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    Quote Originally Posted by TonyMcGartland View Post
    That's seems like very reliable information , David. You can just make out the front and middle roof hatches on the photo. The doors look like a pretty flimsy modification.

    Quote Originally Posted by TonyMcGartland View Post
    I had noticed the hatches on the sides. Seems like the wagon would have appeared like this with ladders on both sides initially. Certainly the 'GN' is on the 2 and 5th panels on each side with 'Guinness' (in a different font/size/position) applied with the addition of the doors.


    Would the grain have been discharged into bags or some sort of light truck or more like a trackside hopper on elevated track?
    Not a bad little wagon and very different from hopper styled wagons in more recent times.
    Last edited by DiveController; 03-01-2017 at 09:58 PM.
    "Where Seventeen Railroads Meet the Sea"

  4. #14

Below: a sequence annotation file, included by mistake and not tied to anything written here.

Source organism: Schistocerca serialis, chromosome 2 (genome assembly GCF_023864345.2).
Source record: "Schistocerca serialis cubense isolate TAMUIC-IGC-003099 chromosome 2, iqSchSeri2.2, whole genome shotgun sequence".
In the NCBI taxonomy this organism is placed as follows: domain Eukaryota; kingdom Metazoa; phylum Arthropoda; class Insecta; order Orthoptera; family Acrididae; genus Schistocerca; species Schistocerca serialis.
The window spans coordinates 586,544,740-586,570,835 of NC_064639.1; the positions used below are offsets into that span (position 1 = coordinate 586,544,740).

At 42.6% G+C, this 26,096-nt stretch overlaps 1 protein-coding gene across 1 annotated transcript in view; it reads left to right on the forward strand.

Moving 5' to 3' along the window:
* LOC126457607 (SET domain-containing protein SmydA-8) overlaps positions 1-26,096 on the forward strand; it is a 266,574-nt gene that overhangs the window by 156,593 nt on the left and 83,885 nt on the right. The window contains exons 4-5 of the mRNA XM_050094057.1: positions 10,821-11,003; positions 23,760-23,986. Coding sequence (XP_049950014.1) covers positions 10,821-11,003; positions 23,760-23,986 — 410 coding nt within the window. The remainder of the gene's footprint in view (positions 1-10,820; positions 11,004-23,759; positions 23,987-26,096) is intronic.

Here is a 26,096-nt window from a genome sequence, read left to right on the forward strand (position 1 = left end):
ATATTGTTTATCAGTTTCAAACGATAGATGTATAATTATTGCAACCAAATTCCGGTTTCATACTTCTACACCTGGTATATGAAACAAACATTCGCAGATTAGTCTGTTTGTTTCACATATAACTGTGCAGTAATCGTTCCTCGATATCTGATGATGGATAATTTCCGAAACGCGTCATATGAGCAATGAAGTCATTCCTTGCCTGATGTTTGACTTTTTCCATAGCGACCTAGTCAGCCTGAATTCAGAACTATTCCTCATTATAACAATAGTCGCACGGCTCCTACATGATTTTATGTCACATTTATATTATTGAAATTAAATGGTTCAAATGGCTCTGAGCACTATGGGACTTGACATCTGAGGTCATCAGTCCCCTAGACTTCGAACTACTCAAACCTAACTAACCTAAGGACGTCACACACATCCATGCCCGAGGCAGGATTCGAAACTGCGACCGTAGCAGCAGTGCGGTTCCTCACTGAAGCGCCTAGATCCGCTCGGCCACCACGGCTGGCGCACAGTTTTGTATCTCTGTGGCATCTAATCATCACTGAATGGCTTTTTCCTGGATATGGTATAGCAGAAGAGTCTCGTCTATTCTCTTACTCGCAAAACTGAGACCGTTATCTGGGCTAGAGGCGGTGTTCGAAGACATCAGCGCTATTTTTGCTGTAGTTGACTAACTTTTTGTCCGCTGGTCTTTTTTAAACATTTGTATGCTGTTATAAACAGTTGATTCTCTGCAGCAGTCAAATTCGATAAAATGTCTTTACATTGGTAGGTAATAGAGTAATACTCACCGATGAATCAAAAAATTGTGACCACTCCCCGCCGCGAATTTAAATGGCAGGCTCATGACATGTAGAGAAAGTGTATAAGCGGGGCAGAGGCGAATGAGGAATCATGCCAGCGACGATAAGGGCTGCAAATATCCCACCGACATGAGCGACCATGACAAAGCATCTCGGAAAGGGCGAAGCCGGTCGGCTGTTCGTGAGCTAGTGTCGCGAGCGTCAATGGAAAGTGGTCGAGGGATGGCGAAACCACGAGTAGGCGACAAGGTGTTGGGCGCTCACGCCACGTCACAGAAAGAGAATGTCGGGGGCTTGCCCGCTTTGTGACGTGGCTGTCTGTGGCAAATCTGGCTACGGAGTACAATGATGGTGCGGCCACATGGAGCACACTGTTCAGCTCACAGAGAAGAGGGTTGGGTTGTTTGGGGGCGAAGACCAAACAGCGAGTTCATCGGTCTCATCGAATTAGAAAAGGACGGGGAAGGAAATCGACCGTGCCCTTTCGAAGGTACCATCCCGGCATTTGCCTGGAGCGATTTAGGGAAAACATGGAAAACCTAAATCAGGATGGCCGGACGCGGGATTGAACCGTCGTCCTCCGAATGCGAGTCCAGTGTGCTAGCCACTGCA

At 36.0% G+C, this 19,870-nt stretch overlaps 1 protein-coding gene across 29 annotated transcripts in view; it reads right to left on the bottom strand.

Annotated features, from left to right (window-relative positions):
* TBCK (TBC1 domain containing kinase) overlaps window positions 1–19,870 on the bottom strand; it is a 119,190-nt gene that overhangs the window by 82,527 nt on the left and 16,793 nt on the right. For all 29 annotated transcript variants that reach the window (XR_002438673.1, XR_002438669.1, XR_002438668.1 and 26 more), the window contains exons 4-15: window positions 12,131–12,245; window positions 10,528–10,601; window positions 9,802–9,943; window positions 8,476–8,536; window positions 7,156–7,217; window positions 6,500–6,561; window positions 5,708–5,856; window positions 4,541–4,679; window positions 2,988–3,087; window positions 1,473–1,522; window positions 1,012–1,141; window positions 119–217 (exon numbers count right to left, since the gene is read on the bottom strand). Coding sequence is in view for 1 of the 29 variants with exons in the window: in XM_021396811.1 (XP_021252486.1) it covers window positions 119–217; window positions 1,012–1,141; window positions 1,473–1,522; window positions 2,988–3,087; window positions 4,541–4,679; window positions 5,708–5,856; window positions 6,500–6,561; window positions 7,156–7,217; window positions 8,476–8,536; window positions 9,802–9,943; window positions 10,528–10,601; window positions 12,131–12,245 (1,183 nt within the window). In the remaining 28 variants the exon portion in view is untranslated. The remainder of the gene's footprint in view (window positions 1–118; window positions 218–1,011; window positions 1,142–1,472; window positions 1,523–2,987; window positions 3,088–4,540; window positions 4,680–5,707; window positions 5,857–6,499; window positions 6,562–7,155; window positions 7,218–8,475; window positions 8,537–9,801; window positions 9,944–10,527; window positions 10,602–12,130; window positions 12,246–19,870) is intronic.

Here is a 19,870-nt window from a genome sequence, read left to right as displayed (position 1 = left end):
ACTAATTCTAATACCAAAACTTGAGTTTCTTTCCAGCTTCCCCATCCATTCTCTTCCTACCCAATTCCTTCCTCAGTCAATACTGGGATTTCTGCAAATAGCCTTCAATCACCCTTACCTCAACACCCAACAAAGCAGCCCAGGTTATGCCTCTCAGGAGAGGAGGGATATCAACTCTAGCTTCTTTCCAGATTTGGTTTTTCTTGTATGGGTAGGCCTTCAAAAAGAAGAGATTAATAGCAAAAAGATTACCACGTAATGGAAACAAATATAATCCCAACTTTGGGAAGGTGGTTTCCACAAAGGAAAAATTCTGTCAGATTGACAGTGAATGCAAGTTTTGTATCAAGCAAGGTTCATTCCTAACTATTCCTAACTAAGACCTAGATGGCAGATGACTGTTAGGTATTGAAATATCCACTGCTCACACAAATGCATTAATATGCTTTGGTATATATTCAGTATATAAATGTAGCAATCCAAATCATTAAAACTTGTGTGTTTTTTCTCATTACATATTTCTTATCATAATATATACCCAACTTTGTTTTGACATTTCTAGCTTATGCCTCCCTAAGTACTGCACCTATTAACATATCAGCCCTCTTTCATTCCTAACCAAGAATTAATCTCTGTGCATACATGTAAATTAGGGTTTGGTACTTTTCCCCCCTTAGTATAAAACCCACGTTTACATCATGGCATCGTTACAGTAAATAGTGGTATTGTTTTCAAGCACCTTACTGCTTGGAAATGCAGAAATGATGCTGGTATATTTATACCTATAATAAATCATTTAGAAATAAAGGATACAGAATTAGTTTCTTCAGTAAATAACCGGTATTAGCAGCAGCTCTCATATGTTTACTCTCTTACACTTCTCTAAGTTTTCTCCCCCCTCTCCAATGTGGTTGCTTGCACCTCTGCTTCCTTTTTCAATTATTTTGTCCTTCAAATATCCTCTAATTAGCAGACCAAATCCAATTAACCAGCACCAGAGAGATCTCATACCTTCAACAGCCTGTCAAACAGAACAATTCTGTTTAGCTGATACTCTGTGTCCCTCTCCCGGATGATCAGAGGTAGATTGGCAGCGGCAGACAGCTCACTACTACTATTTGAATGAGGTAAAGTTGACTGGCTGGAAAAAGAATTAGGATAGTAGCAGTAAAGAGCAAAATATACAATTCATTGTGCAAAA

Senior Member Mayner's Avatar
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    Quote Originally Posted by DiveController View Post
    That's seems like very reliable information , David. You can just make out the front and middle roof hatches on the photo. The doors look like a pretty flimsy modification.



    Would the grain have been discharged into bags or some sort of light truck or more like a trackside hopper on elevated track?
    Not a bad little wagon and very different from hopper styled wagons in more recent times.
    There is a photo in one of the Ian Allen Irish Railway Pictorial Albums of one of these wagons discharging grain from an elevated siding into a large bulk grain truck in Omagh goods yard.